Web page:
Slow Feeding Horses

by | Jul 9, 2017

I am asked more and more lately about slow feeders for horses and whether or not our company is coming out with a slow feeder anytime soon. ProPanel Inc. has been manufacturing a slow feeder for nearly 20 years now right here in the USA.

To understand slow feeding we need to understand how a horse is programmed to eat vs. how we would like them to eat. Horses are grazers by nature and if you take the time to observe them in a natural setting you will notice that their head is down and they are eating approximately 17 hours each and every day that feed is available to them. On average a horse will eat close to its own body weight each month. This is nature’s way of slow feeding. It has worked since the beginning of time and long before horse feeders were ever invented.

We transplanted horses from their natural environment to one that was more convenient for our purposes. Box stalls or paddocks removed the access to free choice grazing and the slow steady intake of feed. We tried every unnatural thing we could think of and then some to feed our horses. We hung the feeders high on the wall never once considering that horses teeth do not come into alignment until their head is down. The horse has to pull the hay out of the feeder and eat it off of the ground ingesting all kinds of nasty colic causing material.

We also took it upon ourselves to feed horses a couple of flakes of hay twice a day. It became much more convenient for us but not so convenient for them. A horse has a small stomach relative to their body size. When we feed a couple of flakes twice a day our horses have a tendency to gorge the feed rapidly. The hay and its nutrients are utilized with a very low degree of efficiency. They then wait it out for 10 hours until we show up to feed them again. This whole time their brain is telling them to eat but the availability of feed is not there.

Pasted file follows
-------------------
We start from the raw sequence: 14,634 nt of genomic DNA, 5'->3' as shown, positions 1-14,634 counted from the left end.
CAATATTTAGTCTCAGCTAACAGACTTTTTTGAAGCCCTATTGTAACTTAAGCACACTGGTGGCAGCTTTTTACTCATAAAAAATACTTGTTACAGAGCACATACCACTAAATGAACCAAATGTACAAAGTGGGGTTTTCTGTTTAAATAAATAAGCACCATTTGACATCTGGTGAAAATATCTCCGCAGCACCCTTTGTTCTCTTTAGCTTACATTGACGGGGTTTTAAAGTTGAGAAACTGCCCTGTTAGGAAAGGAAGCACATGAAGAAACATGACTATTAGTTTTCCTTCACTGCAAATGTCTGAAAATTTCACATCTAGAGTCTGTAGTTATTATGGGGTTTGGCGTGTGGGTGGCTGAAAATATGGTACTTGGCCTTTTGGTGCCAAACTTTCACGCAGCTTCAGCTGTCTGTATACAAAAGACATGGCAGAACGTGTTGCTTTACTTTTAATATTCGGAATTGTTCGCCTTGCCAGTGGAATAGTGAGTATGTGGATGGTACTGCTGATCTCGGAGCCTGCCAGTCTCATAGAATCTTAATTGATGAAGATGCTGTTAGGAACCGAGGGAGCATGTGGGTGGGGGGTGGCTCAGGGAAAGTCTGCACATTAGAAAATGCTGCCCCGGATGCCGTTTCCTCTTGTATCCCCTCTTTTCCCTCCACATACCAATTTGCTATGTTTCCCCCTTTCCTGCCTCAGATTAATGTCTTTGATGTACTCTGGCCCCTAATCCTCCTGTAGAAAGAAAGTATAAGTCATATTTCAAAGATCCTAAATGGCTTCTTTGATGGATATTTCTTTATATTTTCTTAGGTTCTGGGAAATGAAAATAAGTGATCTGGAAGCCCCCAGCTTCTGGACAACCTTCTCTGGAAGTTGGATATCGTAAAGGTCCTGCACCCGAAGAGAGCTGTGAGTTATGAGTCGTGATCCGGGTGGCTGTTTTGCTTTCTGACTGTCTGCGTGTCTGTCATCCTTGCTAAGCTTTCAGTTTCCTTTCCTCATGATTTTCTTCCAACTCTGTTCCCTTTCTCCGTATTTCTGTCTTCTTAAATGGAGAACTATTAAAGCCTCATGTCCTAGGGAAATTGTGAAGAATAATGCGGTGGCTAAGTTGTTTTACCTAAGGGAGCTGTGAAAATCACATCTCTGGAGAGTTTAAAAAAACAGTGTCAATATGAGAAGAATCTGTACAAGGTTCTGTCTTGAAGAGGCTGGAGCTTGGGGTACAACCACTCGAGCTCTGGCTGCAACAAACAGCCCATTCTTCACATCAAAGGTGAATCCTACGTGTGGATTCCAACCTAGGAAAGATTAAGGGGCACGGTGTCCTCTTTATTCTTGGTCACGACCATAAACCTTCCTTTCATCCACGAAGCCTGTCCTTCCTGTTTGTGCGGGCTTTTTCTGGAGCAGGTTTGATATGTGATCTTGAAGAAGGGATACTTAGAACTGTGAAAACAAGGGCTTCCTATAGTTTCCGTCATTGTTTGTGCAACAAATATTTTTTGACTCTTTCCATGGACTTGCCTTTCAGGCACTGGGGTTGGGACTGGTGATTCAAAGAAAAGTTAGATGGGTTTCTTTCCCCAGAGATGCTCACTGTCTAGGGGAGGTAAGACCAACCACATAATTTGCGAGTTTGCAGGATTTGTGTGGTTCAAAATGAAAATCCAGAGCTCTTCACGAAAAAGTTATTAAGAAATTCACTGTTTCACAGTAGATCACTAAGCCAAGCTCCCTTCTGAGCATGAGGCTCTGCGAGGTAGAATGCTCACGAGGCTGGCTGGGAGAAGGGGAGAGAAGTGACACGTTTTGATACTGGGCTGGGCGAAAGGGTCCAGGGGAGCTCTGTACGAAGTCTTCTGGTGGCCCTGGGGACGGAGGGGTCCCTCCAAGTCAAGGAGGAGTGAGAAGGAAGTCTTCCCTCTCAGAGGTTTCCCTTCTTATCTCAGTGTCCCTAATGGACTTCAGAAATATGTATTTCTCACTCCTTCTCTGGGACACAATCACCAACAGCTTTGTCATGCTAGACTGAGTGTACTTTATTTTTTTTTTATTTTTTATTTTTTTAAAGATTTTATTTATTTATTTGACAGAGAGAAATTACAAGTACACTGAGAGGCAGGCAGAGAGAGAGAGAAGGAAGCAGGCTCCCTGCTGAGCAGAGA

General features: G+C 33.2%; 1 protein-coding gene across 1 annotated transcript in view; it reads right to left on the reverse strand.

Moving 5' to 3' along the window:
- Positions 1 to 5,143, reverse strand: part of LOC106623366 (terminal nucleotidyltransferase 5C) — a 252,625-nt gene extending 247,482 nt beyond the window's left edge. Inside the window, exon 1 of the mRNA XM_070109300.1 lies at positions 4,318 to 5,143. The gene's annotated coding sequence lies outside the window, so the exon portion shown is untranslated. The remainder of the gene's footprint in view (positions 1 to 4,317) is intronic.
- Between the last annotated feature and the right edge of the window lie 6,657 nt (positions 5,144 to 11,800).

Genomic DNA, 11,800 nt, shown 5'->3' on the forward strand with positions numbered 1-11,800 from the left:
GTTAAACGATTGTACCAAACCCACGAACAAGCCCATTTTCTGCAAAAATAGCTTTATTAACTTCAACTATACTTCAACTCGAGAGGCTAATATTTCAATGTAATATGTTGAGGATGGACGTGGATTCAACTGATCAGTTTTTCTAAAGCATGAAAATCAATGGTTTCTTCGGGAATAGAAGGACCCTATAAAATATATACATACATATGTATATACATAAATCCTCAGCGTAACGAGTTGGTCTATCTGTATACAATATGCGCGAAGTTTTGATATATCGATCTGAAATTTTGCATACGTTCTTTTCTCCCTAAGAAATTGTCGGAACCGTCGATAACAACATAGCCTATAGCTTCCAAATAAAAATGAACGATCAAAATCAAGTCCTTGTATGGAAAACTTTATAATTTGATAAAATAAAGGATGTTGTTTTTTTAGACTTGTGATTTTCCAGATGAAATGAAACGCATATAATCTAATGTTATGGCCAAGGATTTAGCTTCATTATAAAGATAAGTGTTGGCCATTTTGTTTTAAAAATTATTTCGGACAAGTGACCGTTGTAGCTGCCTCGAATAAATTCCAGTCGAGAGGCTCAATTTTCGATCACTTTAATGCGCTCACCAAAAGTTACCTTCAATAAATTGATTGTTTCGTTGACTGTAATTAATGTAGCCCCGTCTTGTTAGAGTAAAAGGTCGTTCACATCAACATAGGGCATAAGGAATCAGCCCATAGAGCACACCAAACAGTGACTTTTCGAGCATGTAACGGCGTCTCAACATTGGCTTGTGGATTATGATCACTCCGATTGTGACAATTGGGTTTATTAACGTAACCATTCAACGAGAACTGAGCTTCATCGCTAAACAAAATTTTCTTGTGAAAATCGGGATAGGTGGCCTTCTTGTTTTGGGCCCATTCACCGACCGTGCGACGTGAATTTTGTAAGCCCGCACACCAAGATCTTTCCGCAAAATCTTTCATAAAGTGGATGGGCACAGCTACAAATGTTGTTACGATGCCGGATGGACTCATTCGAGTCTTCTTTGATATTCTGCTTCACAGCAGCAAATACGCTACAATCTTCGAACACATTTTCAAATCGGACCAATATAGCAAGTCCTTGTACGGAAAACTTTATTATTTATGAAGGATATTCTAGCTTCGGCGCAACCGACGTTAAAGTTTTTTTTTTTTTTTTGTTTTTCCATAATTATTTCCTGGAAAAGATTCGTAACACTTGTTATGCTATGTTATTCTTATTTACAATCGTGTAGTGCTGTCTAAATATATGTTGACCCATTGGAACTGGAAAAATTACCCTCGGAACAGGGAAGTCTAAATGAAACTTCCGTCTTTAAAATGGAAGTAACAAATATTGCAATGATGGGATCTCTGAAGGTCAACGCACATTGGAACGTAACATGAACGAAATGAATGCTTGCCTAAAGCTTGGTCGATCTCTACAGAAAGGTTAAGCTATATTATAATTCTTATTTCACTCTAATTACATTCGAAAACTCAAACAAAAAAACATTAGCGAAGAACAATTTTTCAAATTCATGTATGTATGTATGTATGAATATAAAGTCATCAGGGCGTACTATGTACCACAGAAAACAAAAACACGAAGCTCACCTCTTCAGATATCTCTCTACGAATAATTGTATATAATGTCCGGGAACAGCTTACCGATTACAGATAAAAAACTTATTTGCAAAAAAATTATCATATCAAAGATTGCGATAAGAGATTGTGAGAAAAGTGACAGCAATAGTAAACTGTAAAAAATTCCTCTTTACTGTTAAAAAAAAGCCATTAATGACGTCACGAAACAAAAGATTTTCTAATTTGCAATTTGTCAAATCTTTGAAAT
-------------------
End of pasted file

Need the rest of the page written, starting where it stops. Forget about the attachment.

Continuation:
The ProPanel 3-in-1 Horse Feeder serves as a grazing station for your horse. The first time you use the feeder offer 4-6 flakes of hay to your horse and he will probably eat it. You trained him to. Give him more. He will eventually give up trying to eat everything you offer him and start eating out of the feeder slowly consuming the feed 17 hours per day. Just keep hay in the feeder. Most horses will self-regulate their intake to suit their needs. A slow feeder!

I see ads for all kinds of gimmicks to slow feed horses and I am amazed at the lack of understanding we demonstrate as the caregivers to the horse that serve us so well.

Start feeding your horse the way nature intended with the ProPanel 3-in-1 Horse Feeder.

Pat McCarty – Owner